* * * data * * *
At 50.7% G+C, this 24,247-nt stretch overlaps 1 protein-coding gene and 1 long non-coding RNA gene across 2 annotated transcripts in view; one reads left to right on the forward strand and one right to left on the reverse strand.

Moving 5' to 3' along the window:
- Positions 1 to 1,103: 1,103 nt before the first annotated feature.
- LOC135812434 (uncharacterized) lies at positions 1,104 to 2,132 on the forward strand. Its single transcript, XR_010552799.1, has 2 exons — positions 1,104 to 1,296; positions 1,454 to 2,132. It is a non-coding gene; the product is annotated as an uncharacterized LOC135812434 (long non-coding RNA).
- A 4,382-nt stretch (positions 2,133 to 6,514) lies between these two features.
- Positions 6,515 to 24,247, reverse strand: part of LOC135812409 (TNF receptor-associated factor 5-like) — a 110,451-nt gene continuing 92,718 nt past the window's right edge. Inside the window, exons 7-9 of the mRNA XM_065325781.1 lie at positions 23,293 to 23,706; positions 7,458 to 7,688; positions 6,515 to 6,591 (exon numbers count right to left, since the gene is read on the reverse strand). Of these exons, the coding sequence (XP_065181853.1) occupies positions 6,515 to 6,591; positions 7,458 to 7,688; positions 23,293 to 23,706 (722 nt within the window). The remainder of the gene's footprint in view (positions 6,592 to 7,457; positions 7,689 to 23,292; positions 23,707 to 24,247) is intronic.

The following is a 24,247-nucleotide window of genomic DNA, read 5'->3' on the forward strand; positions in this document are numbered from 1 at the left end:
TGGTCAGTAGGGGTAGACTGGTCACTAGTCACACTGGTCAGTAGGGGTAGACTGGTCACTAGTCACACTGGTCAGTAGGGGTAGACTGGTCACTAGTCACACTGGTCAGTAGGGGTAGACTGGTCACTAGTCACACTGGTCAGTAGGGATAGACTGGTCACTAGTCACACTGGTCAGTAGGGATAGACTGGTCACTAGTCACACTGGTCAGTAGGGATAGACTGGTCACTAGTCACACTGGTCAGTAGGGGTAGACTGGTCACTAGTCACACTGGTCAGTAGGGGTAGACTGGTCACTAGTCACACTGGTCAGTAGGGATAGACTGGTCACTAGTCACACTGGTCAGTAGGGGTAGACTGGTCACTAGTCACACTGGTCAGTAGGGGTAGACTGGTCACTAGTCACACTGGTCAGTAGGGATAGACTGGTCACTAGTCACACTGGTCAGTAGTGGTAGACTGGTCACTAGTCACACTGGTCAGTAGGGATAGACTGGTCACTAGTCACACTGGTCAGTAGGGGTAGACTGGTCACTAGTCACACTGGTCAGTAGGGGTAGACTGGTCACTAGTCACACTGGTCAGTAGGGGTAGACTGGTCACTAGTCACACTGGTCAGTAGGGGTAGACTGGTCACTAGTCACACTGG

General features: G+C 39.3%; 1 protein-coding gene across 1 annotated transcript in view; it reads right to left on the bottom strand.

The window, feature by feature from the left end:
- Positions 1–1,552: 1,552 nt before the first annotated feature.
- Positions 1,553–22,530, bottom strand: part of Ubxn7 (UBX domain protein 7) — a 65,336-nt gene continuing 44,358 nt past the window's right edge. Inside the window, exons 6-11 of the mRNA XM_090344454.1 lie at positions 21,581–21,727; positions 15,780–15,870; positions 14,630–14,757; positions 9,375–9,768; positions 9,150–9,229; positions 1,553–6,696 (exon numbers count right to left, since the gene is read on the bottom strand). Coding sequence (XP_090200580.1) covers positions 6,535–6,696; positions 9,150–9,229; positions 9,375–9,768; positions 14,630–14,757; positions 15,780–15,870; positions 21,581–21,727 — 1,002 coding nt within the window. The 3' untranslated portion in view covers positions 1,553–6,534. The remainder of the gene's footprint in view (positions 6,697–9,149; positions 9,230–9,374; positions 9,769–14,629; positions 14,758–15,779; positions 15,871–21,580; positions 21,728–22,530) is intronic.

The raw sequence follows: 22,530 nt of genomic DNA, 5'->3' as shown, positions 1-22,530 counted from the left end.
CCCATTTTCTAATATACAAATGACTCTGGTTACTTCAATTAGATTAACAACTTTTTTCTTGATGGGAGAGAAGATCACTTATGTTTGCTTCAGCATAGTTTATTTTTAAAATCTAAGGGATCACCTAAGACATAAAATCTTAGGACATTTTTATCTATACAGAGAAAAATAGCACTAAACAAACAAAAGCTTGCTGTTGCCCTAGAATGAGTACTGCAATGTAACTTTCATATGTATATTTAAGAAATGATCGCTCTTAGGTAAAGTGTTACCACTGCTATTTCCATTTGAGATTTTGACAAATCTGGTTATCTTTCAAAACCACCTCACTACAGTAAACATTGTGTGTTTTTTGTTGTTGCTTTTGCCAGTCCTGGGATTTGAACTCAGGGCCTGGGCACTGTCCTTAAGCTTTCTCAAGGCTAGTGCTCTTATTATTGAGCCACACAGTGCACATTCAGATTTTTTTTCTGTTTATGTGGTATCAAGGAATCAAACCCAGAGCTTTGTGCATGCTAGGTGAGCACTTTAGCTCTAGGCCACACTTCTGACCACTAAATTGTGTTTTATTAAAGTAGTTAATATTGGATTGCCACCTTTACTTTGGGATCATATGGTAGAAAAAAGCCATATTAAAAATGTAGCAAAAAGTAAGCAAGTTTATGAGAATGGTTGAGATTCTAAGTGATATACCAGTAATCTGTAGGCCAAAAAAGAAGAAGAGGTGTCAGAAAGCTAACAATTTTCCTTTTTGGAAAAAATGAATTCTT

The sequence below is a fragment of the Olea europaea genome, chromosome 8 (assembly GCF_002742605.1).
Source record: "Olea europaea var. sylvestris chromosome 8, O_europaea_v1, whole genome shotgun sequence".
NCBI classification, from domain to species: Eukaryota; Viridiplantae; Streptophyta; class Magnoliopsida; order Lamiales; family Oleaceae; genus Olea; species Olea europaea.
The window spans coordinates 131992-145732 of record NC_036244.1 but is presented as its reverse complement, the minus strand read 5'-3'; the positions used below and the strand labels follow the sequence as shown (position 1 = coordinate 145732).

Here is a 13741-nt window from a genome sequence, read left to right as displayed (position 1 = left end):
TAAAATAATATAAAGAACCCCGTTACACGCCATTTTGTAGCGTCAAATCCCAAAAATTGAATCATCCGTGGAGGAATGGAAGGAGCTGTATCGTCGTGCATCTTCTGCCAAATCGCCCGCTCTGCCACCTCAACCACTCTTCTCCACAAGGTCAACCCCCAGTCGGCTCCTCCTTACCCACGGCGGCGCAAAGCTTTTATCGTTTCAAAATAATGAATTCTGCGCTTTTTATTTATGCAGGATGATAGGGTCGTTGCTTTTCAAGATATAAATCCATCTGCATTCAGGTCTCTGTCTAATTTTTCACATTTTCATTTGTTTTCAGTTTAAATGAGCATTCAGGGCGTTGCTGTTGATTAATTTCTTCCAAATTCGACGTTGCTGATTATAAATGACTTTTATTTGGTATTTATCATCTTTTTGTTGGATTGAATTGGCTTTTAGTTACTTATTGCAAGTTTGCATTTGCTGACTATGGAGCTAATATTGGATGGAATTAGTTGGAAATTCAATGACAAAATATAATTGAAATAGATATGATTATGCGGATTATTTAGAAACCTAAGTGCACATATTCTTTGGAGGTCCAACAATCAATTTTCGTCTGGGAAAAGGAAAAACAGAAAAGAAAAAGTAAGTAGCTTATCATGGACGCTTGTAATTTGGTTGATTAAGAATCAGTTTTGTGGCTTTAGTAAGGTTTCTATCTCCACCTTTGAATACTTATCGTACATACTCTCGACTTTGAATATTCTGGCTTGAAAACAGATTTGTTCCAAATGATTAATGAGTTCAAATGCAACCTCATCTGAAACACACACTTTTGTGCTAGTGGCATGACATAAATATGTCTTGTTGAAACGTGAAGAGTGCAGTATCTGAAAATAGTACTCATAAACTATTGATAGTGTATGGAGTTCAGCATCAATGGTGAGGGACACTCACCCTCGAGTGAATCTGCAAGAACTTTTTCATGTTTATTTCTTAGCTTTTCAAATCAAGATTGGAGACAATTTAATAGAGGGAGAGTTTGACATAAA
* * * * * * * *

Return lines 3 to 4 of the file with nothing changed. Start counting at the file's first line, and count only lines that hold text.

- Positions 1 to 1,103: 1,103 nt before the first annotated feature.
- LOC135812434 (uncharacterized) lies at positions 1,104 to 2,132 on the forward strand. Its single transcript, XR_010552799.1, has 2 exons — positions 1,104 to 1,296; positions 1,454 to 2,132. It is a non-coding gene; the product is annotated as an uncharacterized LOC135812434 (long non-coding RNA).